But pogroms are just the tip of iceberg. They are used when the minority is getting too self confident. More usually is a situation of harassment and discrmination. In Kosovo many of those incidents happen - not daily, but often enough to prevent people from having a normal life. Things are stolen or destroyed, people beaten up, houses or barns set on fire, occasionally someone is murdered or simply disappears. And usually the Albanian neighbours pretend never to have seen or heared a thing. In this type of climate biased justice and police are the norm. And Kosovo's politicians do just enough to keep the internationals content (usually just some cheap talk), but they don't seem motivated to really improve the situation.

I do believe that Kosovo should become independent. But I am very pessimistic about the future of the Serbs there. The scenario is too predictable:
- the first wave of Serbs will leave Kosovo once it becomes independent
- next we will see the Albanians taking control of Northern Mitrovica and adjacent Zvecan. As there is at the moment no city in Kosovo where still live more than a handfull of Serbs the result is predictable: slowly all Serbs will leave the city.
- this will rob the Serbs in the rest of Kosovo of their nearest shopping and services centre. As many still don't trust to be safe in Kosovo's cities, they will have to drive an hour more for Kraljevo or Nis. This will lead to another wave of departures.
- the remainder is predictable. The pressure will keep on and slowly more will leave. Kosovo's government will very probably play an active role in this. We might even see a "development plan for the North" in order to stimulate Albanian settlement in this now predominantly Serb area.

So I think that we should secede Northern Kosovo from the rest (the Albanians could have a part of the Presevo Valley in return). And if we are really serious about minority right we should use the only type of sanctions that works: territorial sanctions. According to this Kosovo would have to give Serbia some territory if after 10 years more than a certain amount of Serbs have left.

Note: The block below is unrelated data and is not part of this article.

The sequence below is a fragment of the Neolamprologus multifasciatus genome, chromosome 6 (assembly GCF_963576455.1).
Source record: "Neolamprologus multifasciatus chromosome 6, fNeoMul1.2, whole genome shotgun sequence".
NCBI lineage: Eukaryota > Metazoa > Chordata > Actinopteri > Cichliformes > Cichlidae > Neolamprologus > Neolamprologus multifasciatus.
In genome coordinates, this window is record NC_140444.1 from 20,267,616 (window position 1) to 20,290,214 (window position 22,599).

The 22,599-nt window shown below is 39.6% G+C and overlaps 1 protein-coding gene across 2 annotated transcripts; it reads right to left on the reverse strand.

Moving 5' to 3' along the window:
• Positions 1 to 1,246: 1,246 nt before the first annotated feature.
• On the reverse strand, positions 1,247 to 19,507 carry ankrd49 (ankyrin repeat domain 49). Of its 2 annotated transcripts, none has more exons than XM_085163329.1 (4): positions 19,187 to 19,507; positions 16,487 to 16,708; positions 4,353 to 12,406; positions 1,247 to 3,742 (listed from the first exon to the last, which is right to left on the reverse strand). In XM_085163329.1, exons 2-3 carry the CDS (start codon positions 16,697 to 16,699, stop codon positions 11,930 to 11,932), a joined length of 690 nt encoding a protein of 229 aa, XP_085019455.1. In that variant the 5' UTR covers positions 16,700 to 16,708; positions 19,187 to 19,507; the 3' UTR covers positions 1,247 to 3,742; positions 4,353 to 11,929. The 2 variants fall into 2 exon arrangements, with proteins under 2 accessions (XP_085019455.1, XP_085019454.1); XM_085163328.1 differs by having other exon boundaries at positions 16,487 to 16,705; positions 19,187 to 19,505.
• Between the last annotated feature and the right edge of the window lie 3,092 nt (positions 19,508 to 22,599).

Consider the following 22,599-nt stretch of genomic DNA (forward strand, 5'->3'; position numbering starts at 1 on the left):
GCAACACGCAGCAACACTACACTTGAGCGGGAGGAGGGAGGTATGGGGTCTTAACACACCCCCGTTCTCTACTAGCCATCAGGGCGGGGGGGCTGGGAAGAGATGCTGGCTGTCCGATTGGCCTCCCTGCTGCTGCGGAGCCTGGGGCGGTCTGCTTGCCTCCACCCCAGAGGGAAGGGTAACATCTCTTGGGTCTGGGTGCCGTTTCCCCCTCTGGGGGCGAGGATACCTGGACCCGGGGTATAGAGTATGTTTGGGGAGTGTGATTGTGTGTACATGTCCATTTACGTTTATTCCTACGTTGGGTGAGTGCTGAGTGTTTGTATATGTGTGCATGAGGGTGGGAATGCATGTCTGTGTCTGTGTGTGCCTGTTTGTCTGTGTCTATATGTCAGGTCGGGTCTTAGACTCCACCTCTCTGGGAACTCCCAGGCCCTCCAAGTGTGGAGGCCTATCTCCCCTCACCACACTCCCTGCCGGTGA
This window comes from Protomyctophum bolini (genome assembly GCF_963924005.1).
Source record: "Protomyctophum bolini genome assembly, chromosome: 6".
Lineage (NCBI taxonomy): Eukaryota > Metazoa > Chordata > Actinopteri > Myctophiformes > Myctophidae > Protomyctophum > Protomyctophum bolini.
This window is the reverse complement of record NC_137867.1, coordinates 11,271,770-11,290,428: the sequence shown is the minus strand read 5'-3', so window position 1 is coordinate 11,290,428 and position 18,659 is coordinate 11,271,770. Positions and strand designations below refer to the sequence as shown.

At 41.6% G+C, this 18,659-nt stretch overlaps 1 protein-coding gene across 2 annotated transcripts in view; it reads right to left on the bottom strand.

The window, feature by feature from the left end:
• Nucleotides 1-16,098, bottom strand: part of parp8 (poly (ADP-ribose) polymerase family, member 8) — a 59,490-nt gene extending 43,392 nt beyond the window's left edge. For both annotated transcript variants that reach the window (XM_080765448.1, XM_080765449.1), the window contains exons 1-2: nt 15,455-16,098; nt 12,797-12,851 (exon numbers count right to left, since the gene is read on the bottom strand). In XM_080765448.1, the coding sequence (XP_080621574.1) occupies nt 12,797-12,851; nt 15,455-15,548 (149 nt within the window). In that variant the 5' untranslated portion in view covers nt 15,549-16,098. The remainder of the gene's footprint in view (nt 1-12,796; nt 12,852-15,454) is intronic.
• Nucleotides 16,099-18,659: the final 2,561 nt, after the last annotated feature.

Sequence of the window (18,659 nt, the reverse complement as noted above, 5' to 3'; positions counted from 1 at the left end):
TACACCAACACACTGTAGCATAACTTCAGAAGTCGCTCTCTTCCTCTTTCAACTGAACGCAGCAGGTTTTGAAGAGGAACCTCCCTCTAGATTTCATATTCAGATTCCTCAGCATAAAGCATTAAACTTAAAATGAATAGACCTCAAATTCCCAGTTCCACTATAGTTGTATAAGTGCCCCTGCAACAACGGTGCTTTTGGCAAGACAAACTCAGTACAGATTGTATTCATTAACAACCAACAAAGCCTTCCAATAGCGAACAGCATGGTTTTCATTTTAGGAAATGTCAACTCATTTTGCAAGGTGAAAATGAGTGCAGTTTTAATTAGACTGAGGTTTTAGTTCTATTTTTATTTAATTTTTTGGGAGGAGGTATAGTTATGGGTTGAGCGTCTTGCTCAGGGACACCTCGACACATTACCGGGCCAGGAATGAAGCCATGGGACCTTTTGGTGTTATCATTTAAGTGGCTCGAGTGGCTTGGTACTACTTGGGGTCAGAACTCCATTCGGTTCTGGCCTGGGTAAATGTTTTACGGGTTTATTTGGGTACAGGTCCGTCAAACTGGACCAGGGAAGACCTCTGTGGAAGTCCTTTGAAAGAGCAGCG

Will a split of Kosovo have negative consequences for the stability of the rest of the Balkan? That depends on how the West behaves. As for mr. Lyon, he should stick to the title of his interview: "Kosovo 'domino effect’ no longer genuine issue".


arianit said...

First off, by no domino effect, Lyon means indepedence for Kosova in the present borders. If the borders are changed, though, that's a whole different issue.
In politics and diplomacy everything is possible along with the name you put on it. North of Iber will have very broad autonomy (they will call this devolution of cetnral authority to the municipalities) that amounts to them not caring about Prishtina anymore and having an open border with Serbia (and maybe closed one with Kosova). In return, Presheva Valley will ask for the same rights but stay withing the borders of Serbia.

Will the situation of K-Serbs improve? Even if Albanians behave in the best way, you still have the issue of economy for the Serbs. Since Kosova is considered poor in comparison to Serbia, there will be a tendency of those seeking employment and other opportunities to move to northern Serbia where the situation is better and there is somewhat less discrimination. In fact, I read that Serbs are selling off and leaving even from the Presheva Valley where they are not minority everywhere but which is as devoid of opportunity as Kosova. If the present economic situation continues, I'm predicting that north Mitrovica will empty out of young Serbs as well once Belgrade stops flushing the area with cash, at which point Albanians will start buying their property in hard currency.
But there is hope. Some 1/3 of the trade of Kosova is done with Serbia. Another third is done with Macedonia, which could easily shift towards Serbia if the relations with K-Serbs and Serbia itself were better. Serbs of Kosova could play a role in this trade.